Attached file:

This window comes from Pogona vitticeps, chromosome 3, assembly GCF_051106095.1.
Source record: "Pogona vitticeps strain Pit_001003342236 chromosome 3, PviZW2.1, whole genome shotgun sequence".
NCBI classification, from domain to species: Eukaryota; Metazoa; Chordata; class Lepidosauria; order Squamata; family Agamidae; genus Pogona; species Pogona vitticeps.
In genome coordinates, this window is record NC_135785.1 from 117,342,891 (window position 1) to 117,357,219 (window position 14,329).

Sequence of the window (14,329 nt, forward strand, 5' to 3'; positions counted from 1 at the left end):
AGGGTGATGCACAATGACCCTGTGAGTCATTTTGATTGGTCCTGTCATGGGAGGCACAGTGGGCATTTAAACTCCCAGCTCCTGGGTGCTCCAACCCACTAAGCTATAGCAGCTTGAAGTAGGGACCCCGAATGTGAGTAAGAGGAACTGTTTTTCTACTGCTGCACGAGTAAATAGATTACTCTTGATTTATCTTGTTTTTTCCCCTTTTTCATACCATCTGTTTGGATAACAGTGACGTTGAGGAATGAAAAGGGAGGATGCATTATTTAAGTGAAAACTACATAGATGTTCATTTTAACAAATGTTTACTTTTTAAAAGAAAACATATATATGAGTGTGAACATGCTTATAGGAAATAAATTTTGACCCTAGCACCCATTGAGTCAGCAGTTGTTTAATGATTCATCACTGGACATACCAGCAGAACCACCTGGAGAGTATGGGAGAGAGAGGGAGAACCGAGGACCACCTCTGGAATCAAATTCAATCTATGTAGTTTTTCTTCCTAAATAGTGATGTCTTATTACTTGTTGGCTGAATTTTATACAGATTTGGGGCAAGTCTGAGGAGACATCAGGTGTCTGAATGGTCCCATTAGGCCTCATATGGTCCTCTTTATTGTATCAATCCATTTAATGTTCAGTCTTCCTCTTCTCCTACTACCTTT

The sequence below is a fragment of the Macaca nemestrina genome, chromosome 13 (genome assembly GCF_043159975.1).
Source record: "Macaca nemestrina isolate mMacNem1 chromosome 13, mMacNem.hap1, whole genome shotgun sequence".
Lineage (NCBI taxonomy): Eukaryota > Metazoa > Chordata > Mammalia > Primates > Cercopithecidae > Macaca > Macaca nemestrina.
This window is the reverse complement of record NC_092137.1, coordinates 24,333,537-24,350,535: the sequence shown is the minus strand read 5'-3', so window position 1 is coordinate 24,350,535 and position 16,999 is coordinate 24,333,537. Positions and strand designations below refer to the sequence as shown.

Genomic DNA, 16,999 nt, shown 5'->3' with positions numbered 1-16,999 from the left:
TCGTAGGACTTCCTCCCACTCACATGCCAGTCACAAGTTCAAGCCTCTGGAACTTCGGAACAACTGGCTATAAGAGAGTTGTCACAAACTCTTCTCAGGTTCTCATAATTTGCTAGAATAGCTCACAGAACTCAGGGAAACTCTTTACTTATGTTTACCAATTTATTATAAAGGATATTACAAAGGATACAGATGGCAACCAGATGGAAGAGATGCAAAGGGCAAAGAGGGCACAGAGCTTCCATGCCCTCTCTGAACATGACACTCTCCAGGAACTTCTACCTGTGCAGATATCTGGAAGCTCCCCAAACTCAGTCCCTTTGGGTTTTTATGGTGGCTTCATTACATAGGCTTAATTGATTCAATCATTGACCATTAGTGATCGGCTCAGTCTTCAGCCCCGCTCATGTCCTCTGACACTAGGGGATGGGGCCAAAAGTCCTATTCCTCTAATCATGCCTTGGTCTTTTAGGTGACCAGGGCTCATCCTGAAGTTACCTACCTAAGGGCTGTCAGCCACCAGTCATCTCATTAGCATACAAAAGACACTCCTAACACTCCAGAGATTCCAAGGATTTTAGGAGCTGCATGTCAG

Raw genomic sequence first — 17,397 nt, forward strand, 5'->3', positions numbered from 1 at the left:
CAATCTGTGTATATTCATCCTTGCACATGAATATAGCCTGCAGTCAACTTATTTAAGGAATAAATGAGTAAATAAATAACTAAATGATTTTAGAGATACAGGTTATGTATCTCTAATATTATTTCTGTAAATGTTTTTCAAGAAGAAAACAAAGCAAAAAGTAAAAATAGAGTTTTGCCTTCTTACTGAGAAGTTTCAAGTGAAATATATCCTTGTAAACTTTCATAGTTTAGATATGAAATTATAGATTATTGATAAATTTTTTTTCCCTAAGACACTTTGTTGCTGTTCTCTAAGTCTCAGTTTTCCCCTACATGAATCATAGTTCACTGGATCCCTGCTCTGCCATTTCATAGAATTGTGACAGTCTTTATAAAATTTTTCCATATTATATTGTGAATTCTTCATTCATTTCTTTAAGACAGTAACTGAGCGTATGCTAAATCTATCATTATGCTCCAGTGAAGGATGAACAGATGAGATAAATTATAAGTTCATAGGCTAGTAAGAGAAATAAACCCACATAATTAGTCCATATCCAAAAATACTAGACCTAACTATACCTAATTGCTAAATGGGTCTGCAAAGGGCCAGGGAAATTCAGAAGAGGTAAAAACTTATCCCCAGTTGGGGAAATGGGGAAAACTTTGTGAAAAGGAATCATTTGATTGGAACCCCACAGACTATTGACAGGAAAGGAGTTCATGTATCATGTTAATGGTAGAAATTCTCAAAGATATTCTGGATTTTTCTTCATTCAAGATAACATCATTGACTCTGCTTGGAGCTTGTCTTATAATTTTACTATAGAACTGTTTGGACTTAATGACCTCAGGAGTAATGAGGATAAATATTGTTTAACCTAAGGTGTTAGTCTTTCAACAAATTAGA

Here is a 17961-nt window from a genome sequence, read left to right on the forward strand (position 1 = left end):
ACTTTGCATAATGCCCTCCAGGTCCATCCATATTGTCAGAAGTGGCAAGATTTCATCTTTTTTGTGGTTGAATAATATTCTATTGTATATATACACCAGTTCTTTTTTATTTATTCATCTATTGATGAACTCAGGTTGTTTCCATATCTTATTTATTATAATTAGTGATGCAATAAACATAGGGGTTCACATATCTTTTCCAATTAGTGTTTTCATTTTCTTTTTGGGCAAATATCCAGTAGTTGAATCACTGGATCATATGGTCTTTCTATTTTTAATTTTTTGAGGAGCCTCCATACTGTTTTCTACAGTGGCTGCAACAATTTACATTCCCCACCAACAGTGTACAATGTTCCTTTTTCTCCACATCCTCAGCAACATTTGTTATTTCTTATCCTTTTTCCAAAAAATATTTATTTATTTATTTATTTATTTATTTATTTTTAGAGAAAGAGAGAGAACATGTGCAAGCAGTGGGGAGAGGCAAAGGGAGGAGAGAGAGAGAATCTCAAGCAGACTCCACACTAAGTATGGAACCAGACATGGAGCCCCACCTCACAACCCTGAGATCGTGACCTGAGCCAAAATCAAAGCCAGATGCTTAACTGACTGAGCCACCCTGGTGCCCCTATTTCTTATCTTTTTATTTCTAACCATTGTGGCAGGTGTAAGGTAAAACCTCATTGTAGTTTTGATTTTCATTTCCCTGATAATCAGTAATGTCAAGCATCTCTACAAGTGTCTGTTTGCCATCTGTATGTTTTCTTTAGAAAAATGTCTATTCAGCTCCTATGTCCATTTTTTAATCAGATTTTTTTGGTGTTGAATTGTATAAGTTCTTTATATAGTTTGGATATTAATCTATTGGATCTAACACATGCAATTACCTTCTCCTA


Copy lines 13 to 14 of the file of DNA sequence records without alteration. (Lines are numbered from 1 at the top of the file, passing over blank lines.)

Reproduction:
Raw genomic sequence first — 17,397 nt, forward strand, 5'->3', positions numbered from 1 at the left:
CAATCTGTGTATATTCATCCTTGCACATGAATATAGCCTGCAGTCAACTTATTTAAGGAATAAATGAGTAAATAAATAACTAAATGATTTTAGAGATACAGGTTATGTATCTCTAATATTATTTCTGTAAATGTTTTTCAAGAAGAAAACAAAGCAAAAAGTAAAAATAGAGTTTTGCCTTCTTACTGAGAAGTTTCAAGTGAAATATATCCTTGTAAACTTTCATAGTTTAGATATGAAATTATAGATTATTGATAAATTTTTTTTCCCTAAGACACTTTGTTGCTGTTCTCTAAGTCTCAGTTTTCCCCTACATGAATCATAGTTCACTGGATCCCTGCTCTGCCATTTCATAGAATTGTGACAGTCTTTATAAAATTTTTCCATATTATATTGTGAATTCTTCATTCATTTCTTTAAGACAGTAACTGAGCGTATGCTAAATCTATCATTATGCTCCAGTGAAGGATGAACAGATGAGATAAATTATAAGTTCATAGGCTAGTAAGAGAAATAAACCCACATAATTAGTCCATATCCAAAAATACTAGACCTAACTATACCTAATTGCTAAATGGGTCTGCAAAGGGCCAGGGAAATTCAGAAGAGGTAAAAACTTATCCCCAGTTGGGGAAATGGGGAAAACTTTGTGAAAAGGAATCATTTGATTGGAACCCCACAGACTATTGACAGGAAAGGAGTTCATGTATCATGTTAATGGTAGAAATTCTCAAAGATATTCTGGATTTTTCTTCATTCAAGATAACATCATTGACTCTGCTTGGAGCTTGTCTTATAATTTTACTATAGAACTGTTTGGACTTAATGACCTCAGGAGTAATGAGGATAAATATTGTTTAACCTAAGGTGTTAGTCTTTCAACAAATTAGA